Wednesday, February 23, 2011

wikileaks cables portray libyan profligacy


Video - Interesting take on Libyan first family.

NYTimes | After New Year’s Day 2009, Western media reported that Seif al-Islam el-Qaddafi, a son of the Libyan leader Col. Muammar el-Qaddafi, had paid Mariah Carey $1 million to sing just four songs at a bash on the Caribbean island of St. Barts.

In the newspaper he controlled, Seif indignantly denied the report — the big spender, he said, was his brother, Muatassim, Libya’s national security adviser, according to an American diplomatic cable from the capital, Tripoli.

It was Muatassim, too, the cable said, who had demanded $1.2 billion in 2008 from the chairman of Libya’s national oil corporation, reportedly to establish his own militia. That would let him keep up with yet another brother, Khamis, commander of a special-forces group that “effectively serves as a regime protection unit.”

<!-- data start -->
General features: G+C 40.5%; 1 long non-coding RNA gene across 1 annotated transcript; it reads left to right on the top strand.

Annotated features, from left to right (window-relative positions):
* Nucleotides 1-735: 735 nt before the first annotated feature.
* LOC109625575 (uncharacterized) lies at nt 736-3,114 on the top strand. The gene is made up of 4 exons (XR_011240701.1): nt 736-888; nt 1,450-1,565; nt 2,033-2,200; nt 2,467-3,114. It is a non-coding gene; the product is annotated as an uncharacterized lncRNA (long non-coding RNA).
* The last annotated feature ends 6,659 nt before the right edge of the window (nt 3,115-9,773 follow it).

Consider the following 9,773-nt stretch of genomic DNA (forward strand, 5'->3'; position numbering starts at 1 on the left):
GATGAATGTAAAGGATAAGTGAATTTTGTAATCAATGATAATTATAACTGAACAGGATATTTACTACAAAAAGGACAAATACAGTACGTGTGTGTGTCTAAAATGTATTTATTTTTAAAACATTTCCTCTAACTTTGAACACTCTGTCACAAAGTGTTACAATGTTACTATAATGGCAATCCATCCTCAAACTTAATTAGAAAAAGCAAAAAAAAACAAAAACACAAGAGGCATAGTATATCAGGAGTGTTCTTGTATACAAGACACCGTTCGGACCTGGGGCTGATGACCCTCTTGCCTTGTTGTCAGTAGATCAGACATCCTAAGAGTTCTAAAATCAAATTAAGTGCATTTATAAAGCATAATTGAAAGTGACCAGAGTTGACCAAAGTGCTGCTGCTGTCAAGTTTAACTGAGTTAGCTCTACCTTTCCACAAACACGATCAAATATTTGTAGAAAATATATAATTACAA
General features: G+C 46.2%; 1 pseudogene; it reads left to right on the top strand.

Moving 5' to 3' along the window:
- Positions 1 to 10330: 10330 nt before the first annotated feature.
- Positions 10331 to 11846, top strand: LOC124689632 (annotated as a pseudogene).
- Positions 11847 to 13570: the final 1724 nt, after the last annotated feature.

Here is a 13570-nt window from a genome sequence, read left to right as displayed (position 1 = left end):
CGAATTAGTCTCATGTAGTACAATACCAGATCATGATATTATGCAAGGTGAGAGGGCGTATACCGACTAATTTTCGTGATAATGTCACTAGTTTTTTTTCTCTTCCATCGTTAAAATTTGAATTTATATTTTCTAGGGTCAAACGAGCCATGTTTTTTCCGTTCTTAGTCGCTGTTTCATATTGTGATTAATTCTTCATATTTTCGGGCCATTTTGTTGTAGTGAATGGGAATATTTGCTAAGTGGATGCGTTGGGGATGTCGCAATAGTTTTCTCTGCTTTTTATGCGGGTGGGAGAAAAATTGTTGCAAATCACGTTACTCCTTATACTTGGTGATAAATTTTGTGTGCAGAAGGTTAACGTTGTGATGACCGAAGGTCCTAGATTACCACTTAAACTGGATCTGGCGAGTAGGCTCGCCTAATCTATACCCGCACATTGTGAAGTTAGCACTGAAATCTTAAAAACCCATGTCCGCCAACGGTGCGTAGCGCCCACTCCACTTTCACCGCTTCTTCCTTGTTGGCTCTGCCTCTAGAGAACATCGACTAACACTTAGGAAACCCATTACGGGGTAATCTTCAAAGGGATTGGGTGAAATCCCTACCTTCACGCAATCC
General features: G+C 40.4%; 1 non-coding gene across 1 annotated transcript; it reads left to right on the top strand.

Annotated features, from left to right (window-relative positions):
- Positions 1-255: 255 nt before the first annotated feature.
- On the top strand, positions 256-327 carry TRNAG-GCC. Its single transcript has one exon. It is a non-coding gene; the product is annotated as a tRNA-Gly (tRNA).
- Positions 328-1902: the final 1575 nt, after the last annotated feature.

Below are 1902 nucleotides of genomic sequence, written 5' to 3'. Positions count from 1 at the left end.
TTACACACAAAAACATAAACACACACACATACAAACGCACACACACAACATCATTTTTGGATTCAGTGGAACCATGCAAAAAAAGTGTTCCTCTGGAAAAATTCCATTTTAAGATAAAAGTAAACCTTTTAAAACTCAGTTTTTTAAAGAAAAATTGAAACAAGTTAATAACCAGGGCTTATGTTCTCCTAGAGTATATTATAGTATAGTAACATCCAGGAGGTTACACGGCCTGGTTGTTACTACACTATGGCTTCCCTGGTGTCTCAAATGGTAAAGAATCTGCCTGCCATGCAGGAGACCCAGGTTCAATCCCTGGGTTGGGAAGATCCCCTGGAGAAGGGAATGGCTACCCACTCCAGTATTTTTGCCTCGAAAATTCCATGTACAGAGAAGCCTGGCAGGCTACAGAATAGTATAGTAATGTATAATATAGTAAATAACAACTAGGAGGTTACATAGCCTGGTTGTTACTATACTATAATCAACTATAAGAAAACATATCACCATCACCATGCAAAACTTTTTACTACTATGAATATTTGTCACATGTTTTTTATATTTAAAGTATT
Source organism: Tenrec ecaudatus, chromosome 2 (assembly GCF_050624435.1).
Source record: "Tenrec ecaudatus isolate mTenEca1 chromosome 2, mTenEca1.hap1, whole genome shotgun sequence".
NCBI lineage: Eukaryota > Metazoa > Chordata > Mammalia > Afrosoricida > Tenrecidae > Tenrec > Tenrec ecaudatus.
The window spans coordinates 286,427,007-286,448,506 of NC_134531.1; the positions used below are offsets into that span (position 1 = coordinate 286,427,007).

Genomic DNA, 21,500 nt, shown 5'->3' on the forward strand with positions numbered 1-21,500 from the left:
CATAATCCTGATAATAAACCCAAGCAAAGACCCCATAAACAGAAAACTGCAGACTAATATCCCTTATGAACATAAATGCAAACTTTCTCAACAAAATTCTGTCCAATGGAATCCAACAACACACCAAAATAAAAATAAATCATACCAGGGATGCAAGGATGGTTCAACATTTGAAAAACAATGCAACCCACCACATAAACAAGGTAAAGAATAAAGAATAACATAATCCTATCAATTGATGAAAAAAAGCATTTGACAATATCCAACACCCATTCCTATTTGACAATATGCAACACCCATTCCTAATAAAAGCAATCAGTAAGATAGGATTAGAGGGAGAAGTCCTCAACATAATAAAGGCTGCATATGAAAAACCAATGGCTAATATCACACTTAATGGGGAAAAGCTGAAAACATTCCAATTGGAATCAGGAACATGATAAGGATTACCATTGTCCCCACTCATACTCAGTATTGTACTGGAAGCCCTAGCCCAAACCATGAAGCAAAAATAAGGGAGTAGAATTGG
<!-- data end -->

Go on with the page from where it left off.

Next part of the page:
As the Qaddafi clan conducts a bloody struggle to hold onto power in Libya, cables obtained by WikiLeaks offer a vivid account of the lavish spending, rampant nepotism and bitter rivalries that have defined what a 2006 cable called “Qadhafi Incorporated,” using the State Department’s preference from the multiple spellings for Libya’s troubled first family.

The glimpses of the clan’s antics in recent years that have reached Libyans despite Col. Qaddafi’s tight control of the media have added to the public anger now boiling over. And the tensions between siblings could emerge as a factor in the chaos in the oil-rich African country.

Though the Qaddafi children are described as jockeying for position as their father ages — three sons fought to profit from a new Coca-Cola franchise — they have been well taken care of, cables say. “All of the Qaddafi children and favorites are supposed to have income streams from the National Oil Company and oil service subsidiaries,” one cable from 2006 says.

A year ago, a cable reported that proliferating scandals had sent the clan into a “tailspin” and “provided local observers with enough dirt for a Libyan soap opera.” Muatassim had repeated his St. Barts New Year’s fest, this time hiring the pop singers BeyoncĂ© and Usher. An unnamed “local political observer” in Tripoli told American diplomats that Muatassim’s “carousing and extravagance angered some locals, who viewed his activities as impious and embarrassing to the nation.”